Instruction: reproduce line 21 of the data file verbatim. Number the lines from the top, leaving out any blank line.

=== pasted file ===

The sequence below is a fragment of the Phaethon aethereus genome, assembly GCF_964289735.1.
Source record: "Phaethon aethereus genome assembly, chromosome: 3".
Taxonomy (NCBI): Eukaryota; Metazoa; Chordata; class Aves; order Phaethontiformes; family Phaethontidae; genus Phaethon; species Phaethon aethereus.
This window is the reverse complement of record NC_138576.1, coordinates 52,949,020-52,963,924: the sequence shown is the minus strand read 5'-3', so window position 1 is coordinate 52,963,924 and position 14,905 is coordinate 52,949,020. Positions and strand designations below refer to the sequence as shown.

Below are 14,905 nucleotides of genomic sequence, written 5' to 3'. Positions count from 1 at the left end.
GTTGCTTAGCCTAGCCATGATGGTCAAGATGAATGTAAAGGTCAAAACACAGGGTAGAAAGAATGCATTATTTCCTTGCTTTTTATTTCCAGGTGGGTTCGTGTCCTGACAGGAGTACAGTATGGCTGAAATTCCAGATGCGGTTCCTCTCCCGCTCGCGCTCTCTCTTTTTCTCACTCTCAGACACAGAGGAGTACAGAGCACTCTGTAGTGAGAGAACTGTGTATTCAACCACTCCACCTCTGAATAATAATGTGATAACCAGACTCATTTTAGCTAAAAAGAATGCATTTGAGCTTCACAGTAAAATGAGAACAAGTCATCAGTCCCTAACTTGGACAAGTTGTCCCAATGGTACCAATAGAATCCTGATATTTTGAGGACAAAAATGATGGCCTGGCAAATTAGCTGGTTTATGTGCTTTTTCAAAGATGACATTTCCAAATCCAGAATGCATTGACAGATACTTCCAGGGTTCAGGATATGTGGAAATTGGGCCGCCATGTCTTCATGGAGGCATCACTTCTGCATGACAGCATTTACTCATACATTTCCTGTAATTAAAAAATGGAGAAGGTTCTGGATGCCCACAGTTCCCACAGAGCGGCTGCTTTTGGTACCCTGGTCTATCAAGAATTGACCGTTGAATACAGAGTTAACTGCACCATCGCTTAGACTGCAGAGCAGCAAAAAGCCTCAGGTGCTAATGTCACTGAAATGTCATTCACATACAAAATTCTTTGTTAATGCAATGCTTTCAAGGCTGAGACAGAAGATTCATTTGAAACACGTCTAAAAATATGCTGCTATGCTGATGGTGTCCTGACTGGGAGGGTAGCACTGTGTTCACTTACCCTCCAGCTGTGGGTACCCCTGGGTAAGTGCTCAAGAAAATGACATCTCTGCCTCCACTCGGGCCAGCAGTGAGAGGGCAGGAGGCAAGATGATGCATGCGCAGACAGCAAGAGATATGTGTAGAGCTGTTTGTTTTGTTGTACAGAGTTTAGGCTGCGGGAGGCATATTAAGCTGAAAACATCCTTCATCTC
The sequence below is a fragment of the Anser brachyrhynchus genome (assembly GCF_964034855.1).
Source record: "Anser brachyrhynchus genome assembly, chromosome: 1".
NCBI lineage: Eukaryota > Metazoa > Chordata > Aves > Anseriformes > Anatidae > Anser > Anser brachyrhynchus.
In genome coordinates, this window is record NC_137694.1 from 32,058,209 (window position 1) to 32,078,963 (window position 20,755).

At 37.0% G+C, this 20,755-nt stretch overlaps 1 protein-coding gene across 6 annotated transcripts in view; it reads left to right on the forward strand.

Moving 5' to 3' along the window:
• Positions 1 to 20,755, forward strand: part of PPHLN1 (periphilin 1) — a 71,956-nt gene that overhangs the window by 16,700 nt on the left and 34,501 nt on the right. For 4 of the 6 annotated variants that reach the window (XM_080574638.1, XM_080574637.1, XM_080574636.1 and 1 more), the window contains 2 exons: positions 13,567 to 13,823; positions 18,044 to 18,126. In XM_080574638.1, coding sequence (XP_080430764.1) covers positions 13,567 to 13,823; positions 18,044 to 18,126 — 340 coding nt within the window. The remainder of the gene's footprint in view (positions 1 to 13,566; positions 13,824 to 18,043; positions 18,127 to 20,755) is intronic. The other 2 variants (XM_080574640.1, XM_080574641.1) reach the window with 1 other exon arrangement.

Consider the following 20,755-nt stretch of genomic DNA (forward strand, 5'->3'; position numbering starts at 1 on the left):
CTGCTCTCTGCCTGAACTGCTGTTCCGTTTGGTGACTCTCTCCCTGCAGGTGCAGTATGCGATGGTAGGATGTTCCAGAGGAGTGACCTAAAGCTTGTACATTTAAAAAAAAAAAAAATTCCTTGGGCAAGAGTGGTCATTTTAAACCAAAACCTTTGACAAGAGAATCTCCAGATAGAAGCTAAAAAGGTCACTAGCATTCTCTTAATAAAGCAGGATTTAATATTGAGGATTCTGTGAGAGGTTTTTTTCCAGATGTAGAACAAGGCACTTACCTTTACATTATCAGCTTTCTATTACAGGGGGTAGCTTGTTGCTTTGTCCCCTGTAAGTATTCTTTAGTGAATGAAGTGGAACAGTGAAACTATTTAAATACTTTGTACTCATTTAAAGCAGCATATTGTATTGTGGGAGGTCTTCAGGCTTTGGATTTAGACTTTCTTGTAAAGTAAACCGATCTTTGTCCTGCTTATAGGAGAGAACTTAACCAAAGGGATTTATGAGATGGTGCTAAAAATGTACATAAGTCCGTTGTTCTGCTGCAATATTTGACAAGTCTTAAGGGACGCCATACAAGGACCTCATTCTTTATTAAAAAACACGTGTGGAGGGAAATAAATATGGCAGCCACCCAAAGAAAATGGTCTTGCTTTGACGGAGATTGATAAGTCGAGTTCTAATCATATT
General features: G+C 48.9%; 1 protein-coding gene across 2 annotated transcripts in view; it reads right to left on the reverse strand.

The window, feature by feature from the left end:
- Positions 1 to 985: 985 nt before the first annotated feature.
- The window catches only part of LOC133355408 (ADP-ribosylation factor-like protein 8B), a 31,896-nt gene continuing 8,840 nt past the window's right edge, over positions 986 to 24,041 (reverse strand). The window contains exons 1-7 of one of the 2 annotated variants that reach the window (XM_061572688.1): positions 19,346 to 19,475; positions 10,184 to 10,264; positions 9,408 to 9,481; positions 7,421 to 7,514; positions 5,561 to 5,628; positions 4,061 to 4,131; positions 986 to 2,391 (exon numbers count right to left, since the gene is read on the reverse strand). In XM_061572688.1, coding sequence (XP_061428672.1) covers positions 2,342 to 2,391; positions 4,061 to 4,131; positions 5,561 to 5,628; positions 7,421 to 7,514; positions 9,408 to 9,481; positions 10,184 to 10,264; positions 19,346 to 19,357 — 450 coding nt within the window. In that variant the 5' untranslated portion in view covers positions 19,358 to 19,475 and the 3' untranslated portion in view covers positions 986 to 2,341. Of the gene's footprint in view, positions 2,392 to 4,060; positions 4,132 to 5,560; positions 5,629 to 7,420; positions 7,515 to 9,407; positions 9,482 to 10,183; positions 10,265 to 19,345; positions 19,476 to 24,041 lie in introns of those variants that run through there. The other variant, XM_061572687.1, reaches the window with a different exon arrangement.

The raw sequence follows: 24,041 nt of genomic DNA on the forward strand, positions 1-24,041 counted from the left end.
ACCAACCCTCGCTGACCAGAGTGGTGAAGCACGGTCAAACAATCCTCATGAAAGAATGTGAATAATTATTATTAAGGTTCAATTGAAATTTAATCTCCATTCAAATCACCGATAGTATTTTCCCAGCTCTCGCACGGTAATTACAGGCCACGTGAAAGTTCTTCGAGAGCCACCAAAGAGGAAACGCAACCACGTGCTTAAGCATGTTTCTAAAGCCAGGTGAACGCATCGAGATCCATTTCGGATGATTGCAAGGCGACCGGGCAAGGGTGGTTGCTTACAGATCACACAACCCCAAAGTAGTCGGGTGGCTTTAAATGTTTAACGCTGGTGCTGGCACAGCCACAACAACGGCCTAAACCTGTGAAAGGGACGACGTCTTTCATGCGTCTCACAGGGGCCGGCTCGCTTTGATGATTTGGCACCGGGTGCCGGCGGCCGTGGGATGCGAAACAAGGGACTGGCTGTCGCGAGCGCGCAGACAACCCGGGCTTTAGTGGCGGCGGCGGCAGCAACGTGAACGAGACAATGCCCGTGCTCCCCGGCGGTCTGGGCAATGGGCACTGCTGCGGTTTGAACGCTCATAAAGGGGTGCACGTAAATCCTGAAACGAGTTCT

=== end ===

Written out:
ACCAACCCTCGCTGACCAGAGTGGTGAAGCACGGTCAAACAATCCTCATGAAAGAATGTGAATAATTATTATTAAGGTTCAATTGAAATTTAATCTCCATTCAAATCACCGATAGTATTTTCCCAGCTCTCGCACGGTAATTACAGGCCACGTGAAAGTTCTTCGAGAGCCACCAAAGAGGAAACGCAACCACGTGCTTAAGCATGTTTCTAAAGCCAGGTGAACGCATCGAGATCCATTTCGGATGATTGCAAGGCGACCGGGCAAGGGTGGTTGCTTACAGATCACACAACCCCAAAGTAGTCGGGTGGCTTTAAATGTTTAACGCTGGTGCTGGCACAGCCACAACAACGGCCTAAACCTGTGAAAGGGACGACGTCTTTCATGCGTCTCACAGGGGCCGGCTCGCTTTGATGATTTGGCACCGGGTGCCGGCGGCCGTGGGATGCGAAACAAGGGACTGGCTGTCGCGAGCGCGCAGACAACCCGGGCTTTAGTGGCGGCGGCGGCAGCAACGTGAACGAGACAATGCCCGTGCTCCCCGGCGGTCTGGGCAATGGGCACTGCTGCGGTTTGAACGCTCATAAAGGGGTGCACGTAAATCCTGAAACGAGTTCT